A total of 407 applications were published in the last three issues of the Official Gazette of Ethiopia (June to August 2019). Almost 60 percent of the applications were filed by foreign owners, mostly Chinese, US, and Swiss. Applications in classes 3, 30, and 35 rank the highest in volume during this period.
Ethiopia is the second most populous country in Africa, and one of the fastest growing states among the 188 International Monetary Fund member countries. This growth, which has been driven by the government’s investment in infrastructure, as well as sustained progress in the agricultural and service sectors, is expected to keep rising in the years to come. Ethiopia’s annual GDP growth averaged 10.9 percent over the past year. The country’s GDP is US$200.6 billion, while the GDP per capita is US$2,200. The GDP composition is 34.8 percent for agriculture, 21.6 percent for industry, and 43.6 percent for services.
Priority of trademark rights in Ethiopia is determined on a first-to-file for registration basis rather than on a first-to-adopt-and-use basis. It is a multi-class application country following the 10th Edition of the Nice Classification. Once an application is filed, it will be placed on the docket for examination.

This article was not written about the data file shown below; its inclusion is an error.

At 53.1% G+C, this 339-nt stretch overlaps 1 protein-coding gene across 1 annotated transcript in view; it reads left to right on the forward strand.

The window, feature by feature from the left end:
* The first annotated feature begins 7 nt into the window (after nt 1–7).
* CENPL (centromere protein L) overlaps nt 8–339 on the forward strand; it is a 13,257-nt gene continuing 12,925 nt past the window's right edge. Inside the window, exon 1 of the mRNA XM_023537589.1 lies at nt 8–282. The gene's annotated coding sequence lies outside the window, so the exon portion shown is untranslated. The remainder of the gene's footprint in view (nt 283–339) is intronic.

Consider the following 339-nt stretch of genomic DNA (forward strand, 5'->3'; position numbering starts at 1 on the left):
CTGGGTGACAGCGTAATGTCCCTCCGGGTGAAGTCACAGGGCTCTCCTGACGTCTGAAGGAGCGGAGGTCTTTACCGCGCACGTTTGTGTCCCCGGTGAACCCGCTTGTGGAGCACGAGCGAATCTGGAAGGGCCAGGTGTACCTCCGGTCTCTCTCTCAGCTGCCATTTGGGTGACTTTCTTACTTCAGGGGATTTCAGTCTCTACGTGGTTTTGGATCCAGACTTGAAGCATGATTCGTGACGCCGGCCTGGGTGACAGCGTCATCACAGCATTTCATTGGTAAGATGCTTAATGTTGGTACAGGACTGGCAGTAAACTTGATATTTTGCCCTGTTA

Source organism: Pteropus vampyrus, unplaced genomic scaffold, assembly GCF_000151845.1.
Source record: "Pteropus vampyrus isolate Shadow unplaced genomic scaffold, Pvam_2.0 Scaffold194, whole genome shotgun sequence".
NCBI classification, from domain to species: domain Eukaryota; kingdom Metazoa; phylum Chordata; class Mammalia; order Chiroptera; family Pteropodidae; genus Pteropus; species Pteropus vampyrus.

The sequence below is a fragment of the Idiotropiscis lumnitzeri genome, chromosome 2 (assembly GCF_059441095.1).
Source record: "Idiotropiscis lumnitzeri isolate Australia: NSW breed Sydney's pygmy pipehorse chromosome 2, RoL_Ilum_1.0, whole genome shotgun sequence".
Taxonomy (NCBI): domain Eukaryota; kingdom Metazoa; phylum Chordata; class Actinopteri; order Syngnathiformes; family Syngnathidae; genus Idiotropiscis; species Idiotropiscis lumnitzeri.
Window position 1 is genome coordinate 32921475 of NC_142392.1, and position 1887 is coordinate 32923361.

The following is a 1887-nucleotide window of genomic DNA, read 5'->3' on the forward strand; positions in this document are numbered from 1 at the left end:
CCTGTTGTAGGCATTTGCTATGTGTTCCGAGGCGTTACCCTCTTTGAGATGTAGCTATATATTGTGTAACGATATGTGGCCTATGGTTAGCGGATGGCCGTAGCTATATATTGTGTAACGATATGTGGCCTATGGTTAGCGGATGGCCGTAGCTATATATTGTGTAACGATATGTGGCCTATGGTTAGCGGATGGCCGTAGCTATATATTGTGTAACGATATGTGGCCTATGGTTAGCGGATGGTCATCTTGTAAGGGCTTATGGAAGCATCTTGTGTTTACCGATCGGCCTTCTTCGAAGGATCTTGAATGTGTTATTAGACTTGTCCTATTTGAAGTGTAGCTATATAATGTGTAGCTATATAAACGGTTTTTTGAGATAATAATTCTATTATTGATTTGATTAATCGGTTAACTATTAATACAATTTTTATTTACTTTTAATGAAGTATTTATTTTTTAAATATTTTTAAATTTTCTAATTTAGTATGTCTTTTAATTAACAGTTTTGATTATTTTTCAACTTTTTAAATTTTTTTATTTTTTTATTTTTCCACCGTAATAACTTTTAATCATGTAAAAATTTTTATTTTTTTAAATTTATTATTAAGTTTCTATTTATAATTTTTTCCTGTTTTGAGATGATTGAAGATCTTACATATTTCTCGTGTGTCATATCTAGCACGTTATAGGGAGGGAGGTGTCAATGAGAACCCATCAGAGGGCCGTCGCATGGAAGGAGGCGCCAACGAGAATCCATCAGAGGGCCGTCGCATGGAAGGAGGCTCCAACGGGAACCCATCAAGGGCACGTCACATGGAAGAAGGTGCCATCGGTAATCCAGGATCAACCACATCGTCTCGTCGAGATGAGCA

Examination is performed on both absolute and relative grounds, and it takes around 4 to 5 months for the examination process to be completed. In case the application gets accepted, it will be published in the Official Gazette for opposition purposes, with an opposition period of 60 days from publication date.
All in all, in the absence of an opposition or an office action, an application is expected to mature into registration within 12 months from filing date. The protection term is 7 years from filing date, renewable for like periods. The supporting documentary requirements that must be submitted at the time of filing are a legalized power of attorney and a notarized copy of home or any foreign registration certificate of the mark with English translation. Priority claim via the Paris Convention cannot be claimed.